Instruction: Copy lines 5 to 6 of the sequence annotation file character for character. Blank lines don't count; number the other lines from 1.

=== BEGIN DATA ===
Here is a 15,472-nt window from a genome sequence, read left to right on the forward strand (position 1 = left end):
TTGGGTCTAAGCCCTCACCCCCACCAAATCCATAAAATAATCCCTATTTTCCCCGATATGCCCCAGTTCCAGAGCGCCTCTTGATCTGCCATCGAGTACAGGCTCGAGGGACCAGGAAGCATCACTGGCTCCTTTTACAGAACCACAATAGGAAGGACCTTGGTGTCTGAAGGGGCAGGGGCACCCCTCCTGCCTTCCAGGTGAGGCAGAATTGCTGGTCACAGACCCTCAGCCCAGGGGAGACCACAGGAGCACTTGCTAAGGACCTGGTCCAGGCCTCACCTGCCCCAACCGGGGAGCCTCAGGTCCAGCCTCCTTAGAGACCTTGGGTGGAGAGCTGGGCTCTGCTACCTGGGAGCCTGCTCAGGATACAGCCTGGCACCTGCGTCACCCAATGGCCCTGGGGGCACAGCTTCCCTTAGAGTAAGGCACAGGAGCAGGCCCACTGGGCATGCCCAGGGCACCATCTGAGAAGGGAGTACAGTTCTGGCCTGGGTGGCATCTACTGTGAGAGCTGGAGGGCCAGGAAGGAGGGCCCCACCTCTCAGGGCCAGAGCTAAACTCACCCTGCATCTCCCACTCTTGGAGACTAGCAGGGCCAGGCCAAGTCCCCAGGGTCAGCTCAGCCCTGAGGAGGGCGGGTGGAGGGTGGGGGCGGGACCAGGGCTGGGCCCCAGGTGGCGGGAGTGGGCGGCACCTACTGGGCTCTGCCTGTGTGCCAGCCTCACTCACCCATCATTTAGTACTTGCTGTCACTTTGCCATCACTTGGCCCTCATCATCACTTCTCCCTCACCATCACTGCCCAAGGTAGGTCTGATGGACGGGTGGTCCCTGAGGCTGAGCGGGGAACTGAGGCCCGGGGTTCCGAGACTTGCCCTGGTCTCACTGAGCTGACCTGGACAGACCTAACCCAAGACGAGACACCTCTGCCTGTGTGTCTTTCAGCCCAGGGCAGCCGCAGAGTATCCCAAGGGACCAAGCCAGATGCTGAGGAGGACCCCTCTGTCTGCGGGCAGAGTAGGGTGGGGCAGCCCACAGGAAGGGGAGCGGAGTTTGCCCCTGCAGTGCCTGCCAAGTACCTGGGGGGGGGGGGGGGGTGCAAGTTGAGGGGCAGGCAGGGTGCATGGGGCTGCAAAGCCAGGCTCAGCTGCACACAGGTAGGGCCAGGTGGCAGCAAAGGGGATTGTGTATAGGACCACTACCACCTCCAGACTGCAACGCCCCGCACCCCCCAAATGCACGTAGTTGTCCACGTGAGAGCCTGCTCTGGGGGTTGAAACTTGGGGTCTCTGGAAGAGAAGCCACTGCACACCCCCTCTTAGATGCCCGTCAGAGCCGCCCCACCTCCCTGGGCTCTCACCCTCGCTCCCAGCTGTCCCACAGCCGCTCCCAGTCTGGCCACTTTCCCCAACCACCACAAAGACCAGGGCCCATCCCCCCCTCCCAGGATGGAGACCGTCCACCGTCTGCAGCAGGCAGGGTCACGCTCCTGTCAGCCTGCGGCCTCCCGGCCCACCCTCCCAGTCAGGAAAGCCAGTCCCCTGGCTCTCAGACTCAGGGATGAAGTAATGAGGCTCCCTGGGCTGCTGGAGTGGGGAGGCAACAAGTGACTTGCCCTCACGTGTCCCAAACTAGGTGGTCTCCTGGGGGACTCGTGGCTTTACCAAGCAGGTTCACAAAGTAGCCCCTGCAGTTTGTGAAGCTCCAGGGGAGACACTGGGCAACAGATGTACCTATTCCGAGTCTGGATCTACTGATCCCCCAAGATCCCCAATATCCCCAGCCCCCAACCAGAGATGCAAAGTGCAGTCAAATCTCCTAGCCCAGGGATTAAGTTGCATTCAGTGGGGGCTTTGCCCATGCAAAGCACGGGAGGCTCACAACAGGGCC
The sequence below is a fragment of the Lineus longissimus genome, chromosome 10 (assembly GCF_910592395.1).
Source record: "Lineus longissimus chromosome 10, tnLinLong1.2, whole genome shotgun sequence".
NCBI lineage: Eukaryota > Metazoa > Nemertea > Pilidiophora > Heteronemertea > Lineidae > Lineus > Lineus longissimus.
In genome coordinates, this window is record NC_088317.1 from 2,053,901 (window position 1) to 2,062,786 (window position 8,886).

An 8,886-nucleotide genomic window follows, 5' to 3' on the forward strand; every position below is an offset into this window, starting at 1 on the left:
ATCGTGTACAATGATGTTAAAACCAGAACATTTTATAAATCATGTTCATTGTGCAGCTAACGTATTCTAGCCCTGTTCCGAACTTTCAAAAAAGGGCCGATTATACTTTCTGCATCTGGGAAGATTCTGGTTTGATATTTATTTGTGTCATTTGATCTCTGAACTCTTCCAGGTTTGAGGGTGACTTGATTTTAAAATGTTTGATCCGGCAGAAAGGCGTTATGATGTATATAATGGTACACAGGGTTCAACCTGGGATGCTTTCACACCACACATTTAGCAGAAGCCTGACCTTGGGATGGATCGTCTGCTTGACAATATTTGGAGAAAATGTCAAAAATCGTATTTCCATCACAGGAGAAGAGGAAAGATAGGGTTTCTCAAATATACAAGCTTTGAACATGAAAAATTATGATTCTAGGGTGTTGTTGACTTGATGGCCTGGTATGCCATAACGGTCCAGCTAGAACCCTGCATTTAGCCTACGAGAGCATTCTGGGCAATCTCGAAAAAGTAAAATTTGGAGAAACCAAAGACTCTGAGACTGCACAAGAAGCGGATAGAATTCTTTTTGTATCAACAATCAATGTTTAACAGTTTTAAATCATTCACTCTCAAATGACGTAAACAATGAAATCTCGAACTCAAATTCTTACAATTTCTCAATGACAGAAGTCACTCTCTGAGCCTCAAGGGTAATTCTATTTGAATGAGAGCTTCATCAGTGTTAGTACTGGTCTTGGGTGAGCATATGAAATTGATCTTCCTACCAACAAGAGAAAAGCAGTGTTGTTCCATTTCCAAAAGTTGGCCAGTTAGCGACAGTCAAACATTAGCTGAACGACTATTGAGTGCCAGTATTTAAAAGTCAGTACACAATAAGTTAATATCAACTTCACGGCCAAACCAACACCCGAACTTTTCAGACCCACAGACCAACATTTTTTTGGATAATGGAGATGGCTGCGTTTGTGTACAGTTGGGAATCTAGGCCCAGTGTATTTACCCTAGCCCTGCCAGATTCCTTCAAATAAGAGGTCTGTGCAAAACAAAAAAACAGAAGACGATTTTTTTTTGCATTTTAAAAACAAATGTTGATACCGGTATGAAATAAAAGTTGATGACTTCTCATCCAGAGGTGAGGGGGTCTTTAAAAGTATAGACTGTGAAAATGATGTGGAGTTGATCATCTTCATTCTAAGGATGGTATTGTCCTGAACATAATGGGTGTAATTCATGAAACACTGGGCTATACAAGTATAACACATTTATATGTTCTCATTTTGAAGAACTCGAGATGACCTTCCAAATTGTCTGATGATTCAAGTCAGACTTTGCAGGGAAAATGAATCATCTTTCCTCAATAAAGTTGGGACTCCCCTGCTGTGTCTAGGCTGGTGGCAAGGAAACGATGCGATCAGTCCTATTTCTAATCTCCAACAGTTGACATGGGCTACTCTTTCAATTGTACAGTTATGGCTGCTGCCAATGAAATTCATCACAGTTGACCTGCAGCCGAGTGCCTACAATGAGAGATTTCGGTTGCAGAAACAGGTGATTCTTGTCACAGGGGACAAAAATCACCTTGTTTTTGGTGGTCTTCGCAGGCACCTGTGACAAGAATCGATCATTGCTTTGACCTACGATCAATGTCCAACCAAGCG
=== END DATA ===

NCBI lineage: Eukaryota > Metazoa > Nemertea > Pilidiophora > Heteronemertea > Lineidae > Lineus > Lineus longissimus.
In genome coordinates, this window is record NC_088317.1 from 2,053,901 (window position 1) to 2,062,786 (window position 8,886).